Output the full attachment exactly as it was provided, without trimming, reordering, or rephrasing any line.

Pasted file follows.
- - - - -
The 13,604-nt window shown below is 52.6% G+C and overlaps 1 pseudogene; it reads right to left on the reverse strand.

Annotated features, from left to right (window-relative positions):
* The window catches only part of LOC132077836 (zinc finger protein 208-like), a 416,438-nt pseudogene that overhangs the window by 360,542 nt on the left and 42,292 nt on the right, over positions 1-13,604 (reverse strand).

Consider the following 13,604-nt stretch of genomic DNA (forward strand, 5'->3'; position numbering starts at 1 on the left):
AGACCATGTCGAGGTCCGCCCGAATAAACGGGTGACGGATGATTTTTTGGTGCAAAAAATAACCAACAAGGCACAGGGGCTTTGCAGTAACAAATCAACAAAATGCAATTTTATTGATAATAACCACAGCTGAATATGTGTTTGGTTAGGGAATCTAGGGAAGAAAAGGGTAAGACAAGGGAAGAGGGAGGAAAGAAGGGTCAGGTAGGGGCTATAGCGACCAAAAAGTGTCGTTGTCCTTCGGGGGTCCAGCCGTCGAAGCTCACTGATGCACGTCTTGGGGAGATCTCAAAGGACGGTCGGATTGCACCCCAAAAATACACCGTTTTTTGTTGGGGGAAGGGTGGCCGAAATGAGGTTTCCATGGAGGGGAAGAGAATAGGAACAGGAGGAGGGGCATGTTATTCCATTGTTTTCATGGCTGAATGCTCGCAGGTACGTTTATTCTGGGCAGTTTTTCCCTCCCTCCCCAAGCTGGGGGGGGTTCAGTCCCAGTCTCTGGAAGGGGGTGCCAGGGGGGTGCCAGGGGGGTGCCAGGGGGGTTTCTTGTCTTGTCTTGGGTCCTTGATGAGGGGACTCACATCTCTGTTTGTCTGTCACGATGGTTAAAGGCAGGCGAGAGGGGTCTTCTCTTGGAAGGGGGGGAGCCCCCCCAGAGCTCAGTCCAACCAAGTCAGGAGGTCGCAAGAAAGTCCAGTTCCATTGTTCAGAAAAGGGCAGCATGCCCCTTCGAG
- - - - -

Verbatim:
The 13,604-nt window shown below is 52.6% G+C and overlaps 1 pseudogene; it reads right to left on the reverse strand.

Annotated features, from left to right (window-relative positions):
* The window catches only part of LOC132077836 (zinc finger protein 208-like), a 416,438-nt pseudogene that overhangs the window by 360,542 nt on the left and 42,292 nt on the right, over positions 1-13,604 (reverse strand).

Consider the following 13,604-nt stretch of genomic DNA (forward strand, 5'->3'; position numbering starts at 1 on the left):
AGACCATGTCGAGGTCCGCCCGAATAAACGGGTGACGGATGATTTTTTGGTGCAAAAAATAACCAACAAGGCACAGGGGCTTTGCAGTAACAAATCAACAAAATGCAATTTTATTGATAATAACCACAGCTGAATATGTGTTTGGTTAGGGAATCTAGGGAAGAAAAGGGTAAGACAAGGGAAGAGGGAGGAAAGAAGGGTCAGGTAGGGGCTATAGCGACCAAAAAGTGTCGTTGTCCTTCGGGGGTCCAGCCGTCGAAGCTCACTGATGCACGTCTTGGGGAGATCTCAAAGGACGGTCGGATTGCACCCCAAAAATACACCGTTTTTTGTTGGGGGAAGGGTGGCCGAAATGAGGTTTCCATGGAGGGGAAGAGAATAGGAACAGGAGGAGGGGCATGTTATTCCATTGTTTTCATGGCTGAATGCTCGCAGGTACGTTTATTCTGGGCAGTTTTTCCCTCCCTCCCCAAGCTGGGGGGGGTTCAGTCCCAGTCTCTGGAAGGGGGTGCCAGGGGGGTGCCAGGGGGGTGCCAGGGGGGTTTCTTGTCTTGTCTTGGGTCCTTGATGAGGGGACTCACATCTCTGTTTGTCTGTCACGATGGTTAAAGGCAGGCGAGAGGGGTCTTCTCTTGGAAGGGGGGGAGCCCCCCCAGAGCTCAGTCCAACCAAGTCAGGAGGTCGCAAGAAAGTCCAGTTCCATTGTTCAGAAAAGGGCAGCATGCCCCTTCGAG